Daniel has wanted to be a writer ever since he was in elementary school.He has published stories and articles in such magazines as Slipstream, Black Petals, Spindrift, Zygote in my Coffee, and Leading Edge Science Fiction. He has written four books: The Sage and the Scarecrow (a novel), the Lexical Funk (a short story collection), Reejecttion (short story/ essay collection), and The Ghosts of Nagasaki (a novel).
Hey everyone, this is part of a series I'm doing of micro-interviews with Indy authors on Goodreads. I feel it's a good opportunity to learn from other authors and share experiences.
Not too long ago, I had the pleasure of reading The Rebel's Sketchbook. I hope you'll check out the book or one of Rupert's other works.
"What does being an Indy author mean to you?"
It means realising that not having a literary agent breathing down my neck is a good opportunity to provide an alternative voice to the traditionally published spectrum of books. The literary marketplace has made dissent almost impossible, but now indie authors can shake things up if they want to and show that there's a readership for this sort of book. I'm trying to take full advantage of this by pissing off the powerful as much as I can; but there are millions of possibilities to shake things up through storytelling. The first step is realising that you have a greater degree of creative freedom than being some publishing house's latest gimp on a leash.
However, it also means building a lively community and helping other indie authors to get out there as far as possible. All we need is one decent representative of the indie scene to break on through to the other side with a remarkable book and it'll be a new day for us all. From the quality I've read over the last couple of years -the stuff that not many readers are bothering with right now- I'm confident this will eventually happen. It's slow burning but don't lose faith. Someone is going to break through.
"What’s your favorite sentence or paragraph from one of your books? What does it mean to you?"
Great question! It's probably the following from my debut novel Spark:
"This is what a life working for large corporations does to people. The workplace is a place not to be you; it’s a place to be the corporate you. The you that doesn’t really exist. We all see this corporate you and pretend that it’s a normal part of life. But we know that something isn’t quite right. We know that the real you is slowly fading away like old wallpaper. The corporate you is a myth; just like Icarus. And yet we are powerless against it. All of us are powerless against the wrath of the corporate world."
It's the essence of what I'm trying to say with pretty much all of my stories. The system we're wallowing under is often absurd and soul destroying. So I try to call it out.
"What advice would you give other indy authors starting out?"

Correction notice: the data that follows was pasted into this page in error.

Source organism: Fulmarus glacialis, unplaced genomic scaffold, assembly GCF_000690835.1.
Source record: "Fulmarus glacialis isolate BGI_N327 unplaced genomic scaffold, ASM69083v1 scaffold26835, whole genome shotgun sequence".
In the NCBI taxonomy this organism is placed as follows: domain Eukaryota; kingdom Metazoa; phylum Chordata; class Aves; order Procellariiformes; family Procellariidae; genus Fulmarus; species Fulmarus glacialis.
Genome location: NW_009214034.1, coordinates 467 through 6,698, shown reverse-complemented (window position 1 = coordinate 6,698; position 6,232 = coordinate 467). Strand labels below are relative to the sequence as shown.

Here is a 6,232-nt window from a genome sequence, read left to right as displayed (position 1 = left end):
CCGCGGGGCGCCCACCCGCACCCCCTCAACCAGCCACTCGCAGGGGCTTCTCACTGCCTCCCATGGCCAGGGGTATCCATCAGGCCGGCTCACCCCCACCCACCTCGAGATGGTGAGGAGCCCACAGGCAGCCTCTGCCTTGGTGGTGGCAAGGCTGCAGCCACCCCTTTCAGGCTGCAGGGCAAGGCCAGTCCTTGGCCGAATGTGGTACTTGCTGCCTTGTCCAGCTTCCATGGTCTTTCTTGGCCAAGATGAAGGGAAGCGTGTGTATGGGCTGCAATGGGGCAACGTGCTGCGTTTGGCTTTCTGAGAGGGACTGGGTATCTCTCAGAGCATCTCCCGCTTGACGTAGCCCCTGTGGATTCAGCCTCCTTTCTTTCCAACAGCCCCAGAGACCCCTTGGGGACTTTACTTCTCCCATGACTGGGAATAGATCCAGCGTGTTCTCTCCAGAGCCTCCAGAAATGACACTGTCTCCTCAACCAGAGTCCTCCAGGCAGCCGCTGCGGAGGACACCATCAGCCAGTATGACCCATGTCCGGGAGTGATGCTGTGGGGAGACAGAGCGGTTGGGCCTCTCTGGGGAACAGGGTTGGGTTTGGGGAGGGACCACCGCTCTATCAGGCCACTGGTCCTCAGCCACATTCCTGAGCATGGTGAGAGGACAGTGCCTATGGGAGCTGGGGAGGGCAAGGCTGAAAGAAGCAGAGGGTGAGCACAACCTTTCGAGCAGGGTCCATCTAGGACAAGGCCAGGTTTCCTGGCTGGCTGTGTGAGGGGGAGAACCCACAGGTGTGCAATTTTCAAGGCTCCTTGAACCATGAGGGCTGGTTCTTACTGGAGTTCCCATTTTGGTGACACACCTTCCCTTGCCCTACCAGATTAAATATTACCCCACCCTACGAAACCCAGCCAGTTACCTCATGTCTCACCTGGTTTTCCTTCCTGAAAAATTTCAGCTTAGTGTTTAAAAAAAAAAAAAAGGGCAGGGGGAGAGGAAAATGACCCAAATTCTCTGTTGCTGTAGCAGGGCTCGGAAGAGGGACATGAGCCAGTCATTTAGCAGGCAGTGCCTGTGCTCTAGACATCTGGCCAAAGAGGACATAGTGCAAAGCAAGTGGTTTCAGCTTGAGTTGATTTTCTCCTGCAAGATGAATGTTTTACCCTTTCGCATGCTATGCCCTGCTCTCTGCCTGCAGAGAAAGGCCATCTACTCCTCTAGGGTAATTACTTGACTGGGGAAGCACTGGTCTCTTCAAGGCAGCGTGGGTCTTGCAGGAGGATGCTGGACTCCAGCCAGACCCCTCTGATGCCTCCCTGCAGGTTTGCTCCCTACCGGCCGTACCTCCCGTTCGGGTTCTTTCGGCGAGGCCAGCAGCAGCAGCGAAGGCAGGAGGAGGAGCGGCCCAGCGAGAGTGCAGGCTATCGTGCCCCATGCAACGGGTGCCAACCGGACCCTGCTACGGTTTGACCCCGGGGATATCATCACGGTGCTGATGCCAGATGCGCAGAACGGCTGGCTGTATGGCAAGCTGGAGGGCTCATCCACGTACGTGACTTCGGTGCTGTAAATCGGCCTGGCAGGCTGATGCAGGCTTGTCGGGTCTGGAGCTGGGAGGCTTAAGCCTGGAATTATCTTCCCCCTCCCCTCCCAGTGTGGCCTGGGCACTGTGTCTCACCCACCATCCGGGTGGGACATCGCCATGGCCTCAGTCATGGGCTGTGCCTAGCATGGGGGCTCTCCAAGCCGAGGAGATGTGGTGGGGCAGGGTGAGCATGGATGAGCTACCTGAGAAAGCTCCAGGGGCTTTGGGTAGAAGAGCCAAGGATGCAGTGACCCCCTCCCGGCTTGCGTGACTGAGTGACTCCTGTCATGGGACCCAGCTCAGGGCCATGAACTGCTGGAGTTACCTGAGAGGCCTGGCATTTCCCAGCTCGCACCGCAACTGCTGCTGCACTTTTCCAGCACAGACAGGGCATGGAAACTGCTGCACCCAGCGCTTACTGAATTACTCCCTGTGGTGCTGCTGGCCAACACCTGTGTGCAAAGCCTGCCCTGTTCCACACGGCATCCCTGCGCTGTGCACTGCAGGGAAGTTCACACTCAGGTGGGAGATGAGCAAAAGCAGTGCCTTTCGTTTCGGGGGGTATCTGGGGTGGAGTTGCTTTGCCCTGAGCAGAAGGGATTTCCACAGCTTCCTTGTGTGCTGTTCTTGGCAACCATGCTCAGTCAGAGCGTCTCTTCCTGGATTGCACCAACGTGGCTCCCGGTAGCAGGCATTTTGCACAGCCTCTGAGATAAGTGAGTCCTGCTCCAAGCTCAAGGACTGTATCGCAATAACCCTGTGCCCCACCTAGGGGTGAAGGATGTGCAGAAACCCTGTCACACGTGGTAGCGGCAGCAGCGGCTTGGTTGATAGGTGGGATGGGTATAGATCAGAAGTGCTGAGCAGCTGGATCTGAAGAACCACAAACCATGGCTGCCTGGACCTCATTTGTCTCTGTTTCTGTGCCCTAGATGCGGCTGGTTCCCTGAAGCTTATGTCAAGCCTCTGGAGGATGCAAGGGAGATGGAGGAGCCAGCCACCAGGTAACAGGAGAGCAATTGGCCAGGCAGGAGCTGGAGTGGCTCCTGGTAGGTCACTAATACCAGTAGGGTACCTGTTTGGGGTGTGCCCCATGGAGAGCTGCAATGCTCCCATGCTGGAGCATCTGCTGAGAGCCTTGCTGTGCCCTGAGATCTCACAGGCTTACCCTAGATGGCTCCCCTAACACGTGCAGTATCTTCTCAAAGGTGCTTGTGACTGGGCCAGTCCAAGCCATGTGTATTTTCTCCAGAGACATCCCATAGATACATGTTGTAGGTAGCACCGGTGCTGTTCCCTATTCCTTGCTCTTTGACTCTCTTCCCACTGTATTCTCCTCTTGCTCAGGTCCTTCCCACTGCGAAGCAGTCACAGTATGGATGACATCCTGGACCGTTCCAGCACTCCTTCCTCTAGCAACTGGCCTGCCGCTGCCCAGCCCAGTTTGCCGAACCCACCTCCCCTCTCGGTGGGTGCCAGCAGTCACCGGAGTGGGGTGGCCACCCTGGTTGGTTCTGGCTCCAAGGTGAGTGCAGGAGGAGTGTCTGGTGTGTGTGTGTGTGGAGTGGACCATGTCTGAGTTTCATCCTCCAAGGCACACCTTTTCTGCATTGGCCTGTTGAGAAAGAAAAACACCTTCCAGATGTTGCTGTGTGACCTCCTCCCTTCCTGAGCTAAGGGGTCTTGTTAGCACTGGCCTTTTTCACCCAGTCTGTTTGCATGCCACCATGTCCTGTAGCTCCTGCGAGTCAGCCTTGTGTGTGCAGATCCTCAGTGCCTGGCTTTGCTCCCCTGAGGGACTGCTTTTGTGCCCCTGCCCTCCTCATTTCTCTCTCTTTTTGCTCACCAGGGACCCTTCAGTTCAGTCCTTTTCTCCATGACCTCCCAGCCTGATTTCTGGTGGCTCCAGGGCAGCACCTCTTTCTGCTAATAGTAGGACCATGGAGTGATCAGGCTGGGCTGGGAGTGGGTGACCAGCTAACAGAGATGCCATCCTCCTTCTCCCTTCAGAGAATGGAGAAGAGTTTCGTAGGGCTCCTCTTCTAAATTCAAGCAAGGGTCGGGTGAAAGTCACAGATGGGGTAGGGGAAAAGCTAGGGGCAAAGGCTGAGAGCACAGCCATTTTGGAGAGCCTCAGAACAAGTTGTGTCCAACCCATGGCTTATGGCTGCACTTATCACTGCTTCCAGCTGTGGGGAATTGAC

Don't listen to me is the first line of advice I give to everyone. Like everyone; I just guess. However, if you trust my guesses then I'd say to abandon the standard storytelling template created by the industry and put out something as original and as brilliant and as beautiful and as devastating as you possibly can. Even if you're writing for a genre, do something new with it. Swim against the tide because those waves aren't as strong as they think they are.
"Have you ever had a pure "writerly moment"? If so, describe it."
Yes! Writing Spark was an enlightening process which allowed me to discover a style which suits me down to the ground. Like most people who get into this game, I'd been writing stories for years, experimenting with style and whatnot, and looking back I was writing stories the safe way. Then I found myself writing in the conversational first-person voice with an emphasis on dark humour as a weapon against the established order, and something just clicked. I can only describe it as a feeling of absolute liberation and as if I wasn't writing for my own ego; I was writing to reassure other people that they're not going completely nuts. I can now take on all the themes I care for. Shit boy bands? Done. Police brutality? Done. Your cunt of a boss? Done. Hacktivism? Done. Gnome fetishes? Done. Donald Trump's poetic hairdon't? Still to do. And on and on it goes...
"What question would you like to see in future interviews?"
What's children's cartoon best represents your personality? Only joshing. A good question might be: how do you see the indie scene in 50 years time? To which I'd reply: it's going to be the norm in publishing. Editors and artists will still be needed but the rest of them can take a swing. The indie revolution is taking writing back from the establishment and with so much talent out there they've got good reason to be worried.
That's it for this Indy interview. Thanks Rupert.